10 Uses of Denatured Alcohol

by Lucy Bell-Young

Denatured alcohol, also known as methylated spirits, is ethanol that contains additives in order to deter human consumption. The chemicals added, which are referred to as denaturants, discourage people from drinking the alcohol by making it bad tasting, foul smelling, and nauseating.

During denaturing, the property in alcohol that makes it drinkable is removed. When alcohol has been denatured, its alcohol content can reach 99% and can be deadly if consumed.

Why Denatured Alcohol? 

Denaturants make the alcohol toxic. In some countries, a colour is also added to denatured alcohol so that it can be easily identified. This colour is usually pink or blue, and is achieved using aniline dye. But why make a non-toxic drink toxic?

One of the reasons alcohol is denatured is to protect the health of individuals. The alcohol content in denatured alcohol can range between 70% and 99%. Consuming high proof alcohol can render the individual blind, and can even be fatal. By adding denaturants, this risk is significantly minimised as the additives discourage human consumption.

10 Uses of Denatured Alcohol

Denatured alcohol has a wide range of uses and applications. From household solutions to industrial facilities, this substance surrounds us every day in the form of hand-carved furniture, sanitiser, and even your favourite cosmetic.

  1. Cleaning Agent

Denatured alcohol is widely known for its anti-bacterial properties. This makes it an ideal cleaning agent. It can be used on a variety of hard surfaces, such as wood, plastic, and glass. Its capacity as a solvent also enables it to dissolve grease and stains, as well as remove light scratches from some surfaces.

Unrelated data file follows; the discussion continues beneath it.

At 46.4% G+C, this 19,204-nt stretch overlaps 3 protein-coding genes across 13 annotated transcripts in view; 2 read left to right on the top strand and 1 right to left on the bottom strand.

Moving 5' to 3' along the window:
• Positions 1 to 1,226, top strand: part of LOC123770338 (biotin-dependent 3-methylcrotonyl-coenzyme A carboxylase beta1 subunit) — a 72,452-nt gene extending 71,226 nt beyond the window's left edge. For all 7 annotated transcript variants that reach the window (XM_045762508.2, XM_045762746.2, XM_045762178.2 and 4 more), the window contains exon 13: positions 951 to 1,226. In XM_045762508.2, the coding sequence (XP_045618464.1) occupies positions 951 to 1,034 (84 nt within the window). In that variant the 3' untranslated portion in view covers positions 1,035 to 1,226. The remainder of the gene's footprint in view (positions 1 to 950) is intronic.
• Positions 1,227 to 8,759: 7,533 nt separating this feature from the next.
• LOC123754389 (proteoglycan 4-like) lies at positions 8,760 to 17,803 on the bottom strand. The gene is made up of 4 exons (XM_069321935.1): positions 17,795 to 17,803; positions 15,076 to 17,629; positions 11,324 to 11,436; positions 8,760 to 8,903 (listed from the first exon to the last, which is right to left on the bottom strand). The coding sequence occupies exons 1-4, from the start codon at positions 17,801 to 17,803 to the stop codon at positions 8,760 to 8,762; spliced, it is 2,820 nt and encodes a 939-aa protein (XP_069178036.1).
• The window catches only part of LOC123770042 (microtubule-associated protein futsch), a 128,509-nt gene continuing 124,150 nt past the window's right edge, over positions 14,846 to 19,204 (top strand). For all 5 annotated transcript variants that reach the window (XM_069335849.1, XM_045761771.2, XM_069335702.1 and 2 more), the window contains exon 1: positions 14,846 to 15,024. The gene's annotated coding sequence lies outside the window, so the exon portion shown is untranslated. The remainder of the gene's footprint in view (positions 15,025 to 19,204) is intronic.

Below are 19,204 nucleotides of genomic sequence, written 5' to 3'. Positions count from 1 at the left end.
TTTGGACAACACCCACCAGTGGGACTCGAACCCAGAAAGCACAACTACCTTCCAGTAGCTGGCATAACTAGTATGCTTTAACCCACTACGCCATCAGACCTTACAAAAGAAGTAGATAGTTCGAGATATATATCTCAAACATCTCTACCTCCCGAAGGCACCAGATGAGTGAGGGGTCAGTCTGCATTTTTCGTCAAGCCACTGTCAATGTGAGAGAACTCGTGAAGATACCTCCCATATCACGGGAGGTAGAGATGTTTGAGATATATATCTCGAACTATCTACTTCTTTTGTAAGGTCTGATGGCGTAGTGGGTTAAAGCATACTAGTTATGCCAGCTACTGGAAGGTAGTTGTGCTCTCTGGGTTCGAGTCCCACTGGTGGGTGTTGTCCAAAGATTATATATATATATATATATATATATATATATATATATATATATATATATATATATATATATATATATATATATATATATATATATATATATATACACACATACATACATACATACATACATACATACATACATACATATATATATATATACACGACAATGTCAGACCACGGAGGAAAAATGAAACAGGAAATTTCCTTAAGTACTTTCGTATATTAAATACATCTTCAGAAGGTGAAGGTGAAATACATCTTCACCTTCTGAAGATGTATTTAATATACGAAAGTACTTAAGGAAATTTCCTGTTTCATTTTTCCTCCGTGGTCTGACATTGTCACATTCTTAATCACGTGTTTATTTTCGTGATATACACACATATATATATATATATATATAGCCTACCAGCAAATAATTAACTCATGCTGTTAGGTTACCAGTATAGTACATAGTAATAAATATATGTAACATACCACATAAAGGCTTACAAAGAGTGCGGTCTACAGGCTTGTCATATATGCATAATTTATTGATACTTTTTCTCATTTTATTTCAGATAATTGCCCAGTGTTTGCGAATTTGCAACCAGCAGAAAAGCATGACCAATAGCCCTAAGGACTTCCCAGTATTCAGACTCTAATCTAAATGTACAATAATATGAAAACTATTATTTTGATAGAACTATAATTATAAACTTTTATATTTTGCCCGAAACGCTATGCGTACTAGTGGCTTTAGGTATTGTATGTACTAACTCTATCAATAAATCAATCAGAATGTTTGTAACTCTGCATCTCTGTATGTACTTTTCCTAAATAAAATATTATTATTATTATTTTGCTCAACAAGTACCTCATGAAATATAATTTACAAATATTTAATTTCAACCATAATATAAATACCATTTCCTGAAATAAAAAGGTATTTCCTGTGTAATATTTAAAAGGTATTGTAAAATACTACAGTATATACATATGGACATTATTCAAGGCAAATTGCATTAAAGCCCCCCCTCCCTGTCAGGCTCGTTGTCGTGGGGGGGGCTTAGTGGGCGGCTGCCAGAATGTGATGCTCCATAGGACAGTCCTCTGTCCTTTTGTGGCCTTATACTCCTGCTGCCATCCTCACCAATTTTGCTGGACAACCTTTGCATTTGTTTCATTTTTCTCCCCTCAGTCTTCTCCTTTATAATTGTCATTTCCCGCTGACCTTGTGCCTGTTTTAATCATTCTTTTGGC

Its ability to evaporate easily increases the benefits of using denatured alcohol as a cleaning agent. By evaporating quickly, it won’t leave streaks on mirrors or windows. It also means that it can be used to clean metal parts since it evaporates before any damage can be caused to the surface.

  1. Medical Disinfectant

Its status as an anti-bacterial makes denatured alcohol a staple in medical applications where it is used to clean and disinfect hospital surfaces. When used in this way, denatured alcohol prevents bacteria from growing, as well as killing bacteria already present.

Denatured alcohol’s disinfectant properties are also taken advantage of in sanitisers, where it helps to remove bacteria by being an efficient killing agent.

  1. Cosmetics

The anti-bacterial properties of denatured alcohol not only make it well suited to medical and cleaning applications; they also make it one of the most natural preservatives for cosmetic use. This is especially important in the cosmetic industry in order to prevent the spread of pathogens.

Pathogens are microorganisms that can cause disease by being transmitted from one person to another. This can be done via direct or indirect contact. In cosmetics, not only could pathogens spoil the product, they could also put the consumer at risk of infection. However, when denatured alcohol is added to a product it can provide a vital preservation system that impedes the growth of pathogens. It does this because the ethanol drives the water out from the product. This decreases the likelihood of pathogens spreading.

Cosmetics on a bathroom counter

  1. Specimen Preservation

Specimen preservation refers to the long-term preservation of organisms which are kept in the best possible conditions for future observation, morphological studies, and other scientific processes. Many chemical methods are used in specimen preservation. Among these is the use of denatured alcohol, which plays a key role.

Bottles containing samples of organisms are filled with denatured alcohol, which behaves as an excellent long-term preservative. Since denatured alcohol acts as a killing agent, it is able to remove any bacteria on the specimen. The ethanol also drives out the water from the tissue and cells of the organism. This dehydrates the tissue and preserves the DNA. The sample is then kept at a cool temperature to discourage decay.